Before the current Rawlings’ system of pre-university education was introduced, Ghanaian children took a total of seventeen years to exhaust this level of education. That system started with a six-year primary school education from Primary class one (P1) to Primary class six (P6). After the primary school level of education, a school child progressed automatically to a four-year Middle School that consisted of Middle form one, form two, form three and form four. While at the Middle School, those who wanted to go to Secondary School sat for the Common Entrance Examination in either Middle form two or form three or form four, before those whose passed got admissions to Secondary Schools to start what was then Secondary form one, progressing from there to Secondary form two, form three, form four and finally to form five (S1, S2, S3, S4 and S5), where they all sat for the GCE ‘O’ level. Those who obtained the minimum Sixth Form entrance requirements proceeded from Secondary form five to “Sixth Form” that had lower and upper classes. Secondary School students who excelled themselves in both the ‘O’ and ‘A’ level GCE examinations qualified to go to University. It should be noted that, even though the entrance from Secondary form five to “Sixth Form” was not automatic, the last two classes were collectively called “Sixth Form”; and both were part of the Secondary School level of education.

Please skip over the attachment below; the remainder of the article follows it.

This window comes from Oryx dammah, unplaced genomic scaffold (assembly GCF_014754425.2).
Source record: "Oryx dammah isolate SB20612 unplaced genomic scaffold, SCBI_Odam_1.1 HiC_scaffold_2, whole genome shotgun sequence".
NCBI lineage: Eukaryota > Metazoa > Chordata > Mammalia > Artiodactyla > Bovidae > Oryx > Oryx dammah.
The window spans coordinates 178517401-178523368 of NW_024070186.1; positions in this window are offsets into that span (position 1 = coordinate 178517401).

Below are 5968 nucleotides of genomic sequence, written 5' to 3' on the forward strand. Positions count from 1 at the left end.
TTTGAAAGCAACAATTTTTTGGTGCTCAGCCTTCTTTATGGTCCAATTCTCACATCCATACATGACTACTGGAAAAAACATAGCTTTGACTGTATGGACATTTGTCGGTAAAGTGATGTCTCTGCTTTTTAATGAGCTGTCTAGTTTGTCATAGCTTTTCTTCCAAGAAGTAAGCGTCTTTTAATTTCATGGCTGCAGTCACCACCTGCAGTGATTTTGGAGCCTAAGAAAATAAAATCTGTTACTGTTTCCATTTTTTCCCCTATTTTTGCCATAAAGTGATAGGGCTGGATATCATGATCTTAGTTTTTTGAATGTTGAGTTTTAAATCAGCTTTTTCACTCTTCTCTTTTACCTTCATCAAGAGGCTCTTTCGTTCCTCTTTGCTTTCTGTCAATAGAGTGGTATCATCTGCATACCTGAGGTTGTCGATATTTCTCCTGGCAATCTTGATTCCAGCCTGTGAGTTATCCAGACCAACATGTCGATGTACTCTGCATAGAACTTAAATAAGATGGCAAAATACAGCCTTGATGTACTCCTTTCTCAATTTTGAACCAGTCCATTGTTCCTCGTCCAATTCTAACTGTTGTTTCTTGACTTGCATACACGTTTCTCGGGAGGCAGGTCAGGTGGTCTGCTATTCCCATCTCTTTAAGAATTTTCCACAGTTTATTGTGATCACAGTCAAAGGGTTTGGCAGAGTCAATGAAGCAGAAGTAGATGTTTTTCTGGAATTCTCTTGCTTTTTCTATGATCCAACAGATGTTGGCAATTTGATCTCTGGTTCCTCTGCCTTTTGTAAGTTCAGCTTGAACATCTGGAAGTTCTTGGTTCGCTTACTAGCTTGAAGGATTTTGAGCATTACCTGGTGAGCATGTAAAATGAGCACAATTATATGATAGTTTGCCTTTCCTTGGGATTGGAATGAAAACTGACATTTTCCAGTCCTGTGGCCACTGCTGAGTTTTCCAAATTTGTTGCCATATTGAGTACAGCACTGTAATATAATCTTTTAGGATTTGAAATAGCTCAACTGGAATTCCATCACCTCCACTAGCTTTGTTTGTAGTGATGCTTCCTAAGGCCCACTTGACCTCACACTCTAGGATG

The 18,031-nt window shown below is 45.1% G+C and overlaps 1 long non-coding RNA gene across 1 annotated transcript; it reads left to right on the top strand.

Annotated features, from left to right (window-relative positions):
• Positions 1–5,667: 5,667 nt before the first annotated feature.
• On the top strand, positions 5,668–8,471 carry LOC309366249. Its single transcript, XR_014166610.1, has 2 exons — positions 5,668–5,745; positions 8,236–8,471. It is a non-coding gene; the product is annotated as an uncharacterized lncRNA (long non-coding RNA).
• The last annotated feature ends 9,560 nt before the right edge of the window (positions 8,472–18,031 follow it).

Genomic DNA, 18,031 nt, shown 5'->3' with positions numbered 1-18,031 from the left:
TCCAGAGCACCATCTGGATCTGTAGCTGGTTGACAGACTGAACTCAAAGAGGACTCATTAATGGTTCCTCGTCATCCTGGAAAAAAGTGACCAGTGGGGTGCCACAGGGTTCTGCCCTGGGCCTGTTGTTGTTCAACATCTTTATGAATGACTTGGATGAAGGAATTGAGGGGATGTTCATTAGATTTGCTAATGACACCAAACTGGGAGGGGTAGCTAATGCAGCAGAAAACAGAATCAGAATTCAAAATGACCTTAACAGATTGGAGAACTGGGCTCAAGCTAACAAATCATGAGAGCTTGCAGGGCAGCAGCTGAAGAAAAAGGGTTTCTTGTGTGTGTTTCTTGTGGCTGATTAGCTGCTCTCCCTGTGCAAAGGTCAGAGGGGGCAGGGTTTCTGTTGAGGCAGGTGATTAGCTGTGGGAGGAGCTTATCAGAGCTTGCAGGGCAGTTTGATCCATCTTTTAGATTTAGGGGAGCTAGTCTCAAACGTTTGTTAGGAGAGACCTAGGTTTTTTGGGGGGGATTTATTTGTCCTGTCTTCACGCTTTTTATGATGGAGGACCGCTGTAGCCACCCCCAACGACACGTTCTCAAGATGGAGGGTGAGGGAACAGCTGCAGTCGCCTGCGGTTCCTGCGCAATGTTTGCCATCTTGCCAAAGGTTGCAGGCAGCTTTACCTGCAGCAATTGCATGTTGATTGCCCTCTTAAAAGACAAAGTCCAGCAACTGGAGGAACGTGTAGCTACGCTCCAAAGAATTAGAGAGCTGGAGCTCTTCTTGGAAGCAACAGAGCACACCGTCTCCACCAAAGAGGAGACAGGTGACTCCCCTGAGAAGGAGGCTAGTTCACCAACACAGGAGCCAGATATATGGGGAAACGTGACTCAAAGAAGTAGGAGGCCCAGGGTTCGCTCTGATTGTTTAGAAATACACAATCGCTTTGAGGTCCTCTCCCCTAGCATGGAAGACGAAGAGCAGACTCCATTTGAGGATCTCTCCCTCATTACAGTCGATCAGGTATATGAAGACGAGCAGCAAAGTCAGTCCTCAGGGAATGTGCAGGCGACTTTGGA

Today, after Junior High School, some children qualify to go to Senior High School that lasts for either three years only, [according to the NDC SHS scheme], or four years, [according to the NPP SHS scheme that has been dropped by the current NDC administration]. After three or four years of SHS education, those who get the required grades qualify for admission into one of Ghana’s public universities or other tertiary institutions. It is no wonder, therefore, that SHS graduates who exit Ghana’s educational system to pursue tertiary education elsewhere abroad are not accepted by [good] foreign universities, unless they (the Ghanaian SHS graduates) do “A” level courses, or sit for some other pre-university examinations in those countries before they (such Ghanaian SHS graduates) are given admissions to do courses in [good] foreign universities. When Rawlings abolished the Middle School system, many Ghanaians were very happy, because the British people who brought that level of education to Ghana do not have it anywhere in the United Kingdom. However, removing the Middle School system of education and replacing it with a Junior High School system that is not part of Secondary School education is nothing less than a “monumental educational policy mistake” on the part of those who advised Rawlings to do it.